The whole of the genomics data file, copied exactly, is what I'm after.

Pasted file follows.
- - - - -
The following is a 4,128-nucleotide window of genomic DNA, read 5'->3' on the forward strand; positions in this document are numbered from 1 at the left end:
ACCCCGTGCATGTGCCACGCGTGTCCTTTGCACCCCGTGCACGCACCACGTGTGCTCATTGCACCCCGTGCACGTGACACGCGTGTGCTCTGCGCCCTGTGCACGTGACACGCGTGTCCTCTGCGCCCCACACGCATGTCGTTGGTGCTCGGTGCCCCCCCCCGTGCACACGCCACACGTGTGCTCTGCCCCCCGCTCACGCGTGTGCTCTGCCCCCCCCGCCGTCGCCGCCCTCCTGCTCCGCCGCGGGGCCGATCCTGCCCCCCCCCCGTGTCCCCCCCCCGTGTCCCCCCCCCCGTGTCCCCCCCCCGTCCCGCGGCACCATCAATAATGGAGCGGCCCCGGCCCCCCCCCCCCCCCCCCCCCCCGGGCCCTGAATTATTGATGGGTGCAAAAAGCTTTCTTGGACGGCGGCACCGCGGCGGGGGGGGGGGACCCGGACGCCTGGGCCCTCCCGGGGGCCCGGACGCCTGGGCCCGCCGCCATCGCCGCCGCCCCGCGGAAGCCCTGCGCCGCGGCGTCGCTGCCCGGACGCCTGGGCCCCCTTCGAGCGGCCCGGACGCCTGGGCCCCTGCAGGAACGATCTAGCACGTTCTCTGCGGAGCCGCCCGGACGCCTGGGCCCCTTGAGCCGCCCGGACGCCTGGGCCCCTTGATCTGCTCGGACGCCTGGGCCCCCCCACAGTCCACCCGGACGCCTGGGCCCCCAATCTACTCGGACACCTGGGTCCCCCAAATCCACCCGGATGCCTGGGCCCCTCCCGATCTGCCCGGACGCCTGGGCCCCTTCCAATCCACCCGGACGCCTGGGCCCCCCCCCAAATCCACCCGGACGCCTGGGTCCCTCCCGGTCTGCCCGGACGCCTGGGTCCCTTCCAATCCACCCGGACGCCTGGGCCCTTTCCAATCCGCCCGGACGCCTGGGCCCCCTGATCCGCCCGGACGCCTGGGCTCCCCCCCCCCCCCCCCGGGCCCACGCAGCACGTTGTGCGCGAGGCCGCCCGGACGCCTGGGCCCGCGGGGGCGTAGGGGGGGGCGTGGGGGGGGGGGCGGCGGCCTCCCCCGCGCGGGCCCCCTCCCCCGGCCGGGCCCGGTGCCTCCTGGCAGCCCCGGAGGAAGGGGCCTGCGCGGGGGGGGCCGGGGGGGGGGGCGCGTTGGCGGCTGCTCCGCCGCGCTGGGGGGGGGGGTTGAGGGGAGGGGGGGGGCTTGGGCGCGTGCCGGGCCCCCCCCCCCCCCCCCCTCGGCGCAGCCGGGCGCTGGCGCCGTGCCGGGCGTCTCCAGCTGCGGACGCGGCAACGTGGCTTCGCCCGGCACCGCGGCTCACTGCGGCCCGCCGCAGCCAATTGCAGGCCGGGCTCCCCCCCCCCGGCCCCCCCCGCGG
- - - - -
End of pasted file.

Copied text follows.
The following is a 4,128-nucleotide window of genomic DNA, read 5'->3' on the forward strand; positions in this document are numbered from 1 at the left end:
ACCCCGTGCATGTGCCACGCGTGTCCTTTGCACCCCGTGCACGCACCACGTGTGCTCATTGCACCCCGTGCACGTGACACGCGTGTGCTCTGCGCCCTGTGCACGTGACACGCGTGTCCTCTGCGCCCCACACGCATGTCGTTGGTGCTCGGTGCCCCCCCCCGTGCACACGCCACACGTGTGCTCTGCCCCCCGCTCACGCGTGTGCTCTGCCCCCCCCGCCGTCGCCGCCCTCCTGCTCCGCCGCGGGGCCGATCCTGCCCCCCCCCCGTGTCCCCCCCCCGTGTCCCCCCCCCCGTGTCCCCCCCCCGTCCCGCGGCACCATCAATAATGGAGCGGCCCCGGCCCCCCCCCCCCCCCCCCCCCCCGGGCCCTGAATTATTGATGGGTGCAAAAAGCTTTCTTGGACGGCGGCACCGCGGCGGGGGGGGGGGACCCGGACGCCTGGGCCCTCCCGGGGGCCCGGACGCCTGGGCCCGCCGCCATCGCCGCCGCCCCGCGGAAGCCCTGCGCCGCGGCGTCGCTGCCCGGACGCCTGGGCCCCCTTCGAGCGGCCCGGACGCCTGGGCCCCTGCAGGAACGATCTAGCACGTTCTCTGCGGAGCCGCCCGGACGCCTGGGCCCCTTGAGCCGCCCGGACGCCTGGGCCCCTTGATCTGCTCGGACGCCTGGGCCCCCCCACAGTCCACCCGGACGCCTGGGCCCCCAATCTACTCGGACACCTGGGTCCCCCAAATCCACCCGGATGCCTGGGCCCCTCCCGATCTGCCCGGACGCCTGGGCCCCTTCCAATCCACCCGGACGCCTGGGCCCCCCCCCAAATCCACCCGGACGCCTGGGTCCCTCCCGGTCTGCCCGGACGCCTGGGTCCCTTCCAATCCACCCGGACGCCTGGGCCCTTTCCAATCCGCCCGGACGCCTGGGCCCCCTGATCCGCCCGGACGCCTGGGCTCCCCCCCCCCCCCCCCGGGCCCACGCAGCACGTTGTGCGCGAGGCCGCCCGGACGCCTGGGCCCGCGGGGGCGTAGGGGGGGGCGTGGGGGGGGGGGCGGCGGCCTCCCCCGCGCGGGCCCCCTCCCCCGGCCGGGCCCGGTGCCTCCTGGCAGCCCCGGAGGAAGGGGCCTGCGCGGGGGGGGCCGGGGGGGGGGGCGCGTTGGCGGCTGCTCCGCCGCGCTGGGGGGGGGGGTTGAGGGGAGGGGGGGGGCTTGGGCGCGTGCCGGGCCCCCCCCCCCCCCCCCCTCGGCGCAGCCGGGCGCTGGCGCCGTGCCGGGCGTCTCCAGCTGCGGACGCGGCAACGTGGCTTCGCCCGGCACCGCGGCTCACTGCGGCCCGCCGCAGCCAATTGCAGGCCGGGCTCCCCCCCCCCGGCCCCCCCCGCGG